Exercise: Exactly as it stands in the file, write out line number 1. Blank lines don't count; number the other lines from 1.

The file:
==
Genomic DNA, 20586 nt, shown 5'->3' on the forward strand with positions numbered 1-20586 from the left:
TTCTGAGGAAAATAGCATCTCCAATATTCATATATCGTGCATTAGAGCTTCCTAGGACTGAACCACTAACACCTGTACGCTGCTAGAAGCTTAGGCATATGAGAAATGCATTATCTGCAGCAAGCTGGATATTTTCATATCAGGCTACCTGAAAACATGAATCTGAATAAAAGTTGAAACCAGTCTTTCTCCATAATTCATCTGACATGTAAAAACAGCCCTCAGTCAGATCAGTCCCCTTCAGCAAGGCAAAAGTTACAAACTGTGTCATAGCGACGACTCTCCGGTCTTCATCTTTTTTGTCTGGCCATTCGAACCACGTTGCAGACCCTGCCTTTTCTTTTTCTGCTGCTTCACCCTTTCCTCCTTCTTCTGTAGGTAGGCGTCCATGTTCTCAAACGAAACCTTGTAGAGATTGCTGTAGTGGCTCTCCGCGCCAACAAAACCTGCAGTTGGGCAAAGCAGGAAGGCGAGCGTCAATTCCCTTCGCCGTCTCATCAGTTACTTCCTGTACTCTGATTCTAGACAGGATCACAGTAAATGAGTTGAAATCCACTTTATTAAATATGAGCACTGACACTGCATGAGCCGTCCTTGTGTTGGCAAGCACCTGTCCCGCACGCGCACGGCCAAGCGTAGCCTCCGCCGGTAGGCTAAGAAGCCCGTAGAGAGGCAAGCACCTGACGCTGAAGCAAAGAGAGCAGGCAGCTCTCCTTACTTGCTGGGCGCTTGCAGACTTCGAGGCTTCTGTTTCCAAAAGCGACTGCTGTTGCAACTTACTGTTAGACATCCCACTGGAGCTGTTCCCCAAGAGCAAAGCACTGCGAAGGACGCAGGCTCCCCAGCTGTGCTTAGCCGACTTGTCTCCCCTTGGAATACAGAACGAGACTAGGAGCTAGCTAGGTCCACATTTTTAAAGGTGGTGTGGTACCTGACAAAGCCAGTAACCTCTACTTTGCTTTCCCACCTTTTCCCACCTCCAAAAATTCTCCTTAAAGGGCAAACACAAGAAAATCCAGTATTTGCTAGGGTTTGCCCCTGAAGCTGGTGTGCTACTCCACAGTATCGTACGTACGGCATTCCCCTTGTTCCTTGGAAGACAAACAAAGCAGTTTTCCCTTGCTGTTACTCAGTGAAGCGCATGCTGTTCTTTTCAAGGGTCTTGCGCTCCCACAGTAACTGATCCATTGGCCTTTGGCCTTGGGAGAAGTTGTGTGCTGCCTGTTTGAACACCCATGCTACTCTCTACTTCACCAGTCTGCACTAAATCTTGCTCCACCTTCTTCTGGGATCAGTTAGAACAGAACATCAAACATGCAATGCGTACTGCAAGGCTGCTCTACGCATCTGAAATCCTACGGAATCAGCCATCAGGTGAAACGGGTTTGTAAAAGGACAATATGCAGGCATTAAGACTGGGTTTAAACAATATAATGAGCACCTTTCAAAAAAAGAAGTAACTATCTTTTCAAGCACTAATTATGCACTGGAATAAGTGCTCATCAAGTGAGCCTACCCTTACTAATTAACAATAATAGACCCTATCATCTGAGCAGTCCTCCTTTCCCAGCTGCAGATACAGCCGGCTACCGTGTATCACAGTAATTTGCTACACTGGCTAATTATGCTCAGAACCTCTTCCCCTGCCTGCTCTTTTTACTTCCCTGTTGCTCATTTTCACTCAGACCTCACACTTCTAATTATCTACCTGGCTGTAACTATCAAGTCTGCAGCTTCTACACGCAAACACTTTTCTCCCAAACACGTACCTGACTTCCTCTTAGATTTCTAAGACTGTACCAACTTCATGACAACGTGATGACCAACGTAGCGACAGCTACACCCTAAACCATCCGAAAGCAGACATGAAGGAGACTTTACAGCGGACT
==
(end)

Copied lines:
Genomic DNA, 20586 nt, shown 5'->3' on the forward strand with positions numbered 1-20586 from the left: